NEW YORK, February 20, 2007 — Technology and a highly competitive marketplace have made it easier than ever for consumers to shop around for the right life insurance company, according to the Insurance Information Institute (I.I.I.).
“The goal is to find a financially stable company with a solid reputation for consumer service,” said Dr. Steven Weisbart, a vice president and economist at the I.I.I. “With hundreds of insurers offering policies, life insurance is a highly competitive business so consumers have a number of companies and policies to choose from.”
Moreover, the I.I.I. is anticipating that term life insurance premium rates will drop 4 percent this year when compared to last year, primarily due to falling death rates for the 25-44 age group—the primary age range for purchasing life insurance—over the past 10 years.
The I.I.I. estimates that, for example, the annual premium for a 40-year-old male nonsmoker buying a $500,000 20-year level term life insurance policy in 2007 will be $615 if he qualifies as a “standard” risk and $340 if he meets the more stringent requirements of a “preferred” risk. For groups such as women and younger people, premiums would be even lower still. And for people who buy sufficiently large amounts of insurance, the rate per $1000 of insurance will be lower. For example, buying twice as much coverage will increase the premium but by less than double.
Premium rates for traditional whole life, universal life, and variable universal life insurance are also expected to be lower in 2007. The premiums for these products—which are designed to pay a death benefit no matter when the insured person dies—are driven by expected investment returns as well as by the same forces that affect term rates, Dr. Weisbart said.
In order to help consumers select a life insurance company, the I.I.I. offers a “Find a Company” tool on its Web site, http://www.iii.org. The information offers direct Web links to randomly selected licensed insurers in each state.
I.I.I. recommends that consumers focus on four criteria during their search:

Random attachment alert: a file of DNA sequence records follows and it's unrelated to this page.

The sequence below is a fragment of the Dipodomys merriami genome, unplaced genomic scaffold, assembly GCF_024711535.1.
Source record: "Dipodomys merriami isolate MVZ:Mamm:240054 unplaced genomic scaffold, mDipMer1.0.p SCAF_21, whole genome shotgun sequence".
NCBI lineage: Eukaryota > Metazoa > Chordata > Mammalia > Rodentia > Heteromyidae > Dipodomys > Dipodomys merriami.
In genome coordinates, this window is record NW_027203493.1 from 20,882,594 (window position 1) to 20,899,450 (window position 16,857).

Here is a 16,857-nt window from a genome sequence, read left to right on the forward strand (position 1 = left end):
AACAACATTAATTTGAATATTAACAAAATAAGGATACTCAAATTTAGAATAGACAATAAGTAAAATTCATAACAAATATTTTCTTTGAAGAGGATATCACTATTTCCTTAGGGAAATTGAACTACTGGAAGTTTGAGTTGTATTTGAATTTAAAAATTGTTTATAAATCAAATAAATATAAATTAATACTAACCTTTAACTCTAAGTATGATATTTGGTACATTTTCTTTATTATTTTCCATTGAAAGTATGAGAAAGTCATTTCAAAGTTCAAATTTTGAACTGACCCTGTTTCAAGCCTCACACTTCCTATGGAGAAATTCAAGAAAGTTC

- Price: Premiums for life insurance vary from company to company and consumers should of course compare prices before buying a policy. The insurer will want to know the age of potential policyholders, the type of policy they’re seeking (term or permanent), and the amount of insurance they wish to purchase. The latter figure will determine what a policyholder’s beneficiaries receive, should he or she die.
- Budget: Paying for life insurance is often a long-term commitment. Consumers need to make sure they can pay the premiums and keep whatever policy they purchase in-force.
- Insurer Stability: Ratings agencies periodically assess the financial strength of life insurers, information that can be retrieved online at Web sites such as www.ambest.com and www.moodys.com.
- Insurer Customer Service: Each state is responsible for regulating the insurance business conducted within its boundaries. In addition, many states issue publicly available reports which chronicle the number of complaints a licensed life insurer has received over a period of time, in the context of its market share. This information is often easily found on state insurance department Web sites. The Insurance Marketplace Standards Association is another excellent source of information on the topic; their Web site is http://www.imsaethics.org/.
“If you already have a life insurance policy, contact your current insurance agent or insurance company before canceling an existing policy in order to purchase a new one,” Dr. Weisbart noted. “Sometimes, switching to a new policy may be in your best interest but there may also be economic repercussions to canceling existing policies, such as surrender fees.”
If you have an existing life insurance policy, you also need to keep in mind that, if your health status has changed, you may no longer be insurable at the same rate.
“Lifestyle changes such as marriage, divorce, the birth or adoption of a child and even starting a business may alter your life insurance needs. Let your insurance agent or company representative know about these changes and make sure that they are properly reflected in your life insurance coverage,” Dr. Weisbart concluded.
For more information about life insurance, visit the Life section of the I.I.I. Web site: http://www.iii.org/individuals/life.
The I.I.I. is a nonprofit, communications organization supported by the insurance industry.